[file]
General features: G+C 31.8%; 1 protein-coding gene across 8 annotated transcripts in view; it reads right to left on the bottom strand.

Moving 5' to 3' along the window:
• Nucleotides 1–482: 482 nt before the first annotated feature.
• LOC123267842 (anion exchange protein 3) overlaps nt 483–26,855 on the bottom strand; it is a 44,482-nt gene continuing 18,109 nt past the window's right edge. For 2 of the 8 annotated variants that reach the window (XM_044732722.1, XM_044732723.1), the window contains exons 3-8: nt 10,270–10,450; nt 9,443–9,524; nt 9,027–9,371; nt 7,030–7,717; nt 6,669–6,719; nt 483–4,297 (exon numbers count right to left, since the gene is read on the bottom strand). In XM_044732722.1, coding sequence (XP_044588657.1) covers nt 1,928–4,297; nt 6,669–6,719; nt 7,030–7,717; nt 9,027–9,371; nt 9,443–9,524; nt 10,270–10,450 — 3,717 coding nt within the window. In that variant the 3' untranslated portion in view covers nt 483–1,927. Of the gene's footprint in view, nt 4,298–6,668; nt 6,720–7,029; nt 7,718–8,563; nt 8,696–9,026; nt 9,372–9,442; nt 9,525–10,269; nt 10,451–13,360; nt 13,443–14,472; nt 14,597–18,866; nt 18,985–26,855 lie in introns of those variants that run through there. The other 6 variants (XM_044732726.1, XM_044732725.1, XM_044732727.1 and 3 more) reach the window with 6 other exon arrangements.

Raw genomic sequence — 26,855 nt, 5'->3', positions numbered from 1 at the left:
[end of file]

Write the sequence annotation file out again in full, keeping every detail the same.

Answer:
General features: G+C 31.8%; 1 protein-coding gene across 8 annotated transcripts in view; it reads right to left on the bottom strand.

Moving 5' to 3' along the window:
• Nucleotides 1–482: 482 nt before the first annotated feature.
• LOC123267842 (anion exchange protein 3) overlaps nt 483–26,855 on the bottom strand; it is a 44,482-nt gene continuing 18,109 nt past the window's right edge. For 2 of the 8 annotated variants that reach the window (XM_044732722.1, XM_044732723.1), the window contains exons 3-8: nt 10,270–10,450; nt 9,443–9,524; nt 9,027–9,371; nt 7,030–7,717; nt 6,669–6,719; nt 483–4,297 (exon numbers count right to left, since the gene is read on the bottom strand). In XM_044732722.1, coding sequence (XP_044588657.1) covers nt 1,928–4,297; nt 6,669–6,719; nt 7,030–7,717; nt 9,027–9,371; nt 9,443–9,524; nt 10,270–10,450 — 3,717 coding nt within the window. In that variant the 3' untranslated portion in view covers nt 483–1,927. Of the gene's footprint in view, nt 4,298–6,668; nt 6,720–7,029; nt 7,718–8,563; nt 8,696–9,026; nt 9,372–9,442; nt 9,525–10,269; nt 10,451–13,360; nt 13,443–14,472; nt 14,597–18,866; nt 18,985–26,855 lie in introns of those variants that run through there. The other 6 variants (XM_044732726.1, XM_044732725.1, XM_044732727.1 and 3 more) reach the window with 6 other exon arrangements.

Raw genomic sequence — 26,855 nt, 5'->3', positions numbered from 1 at the left: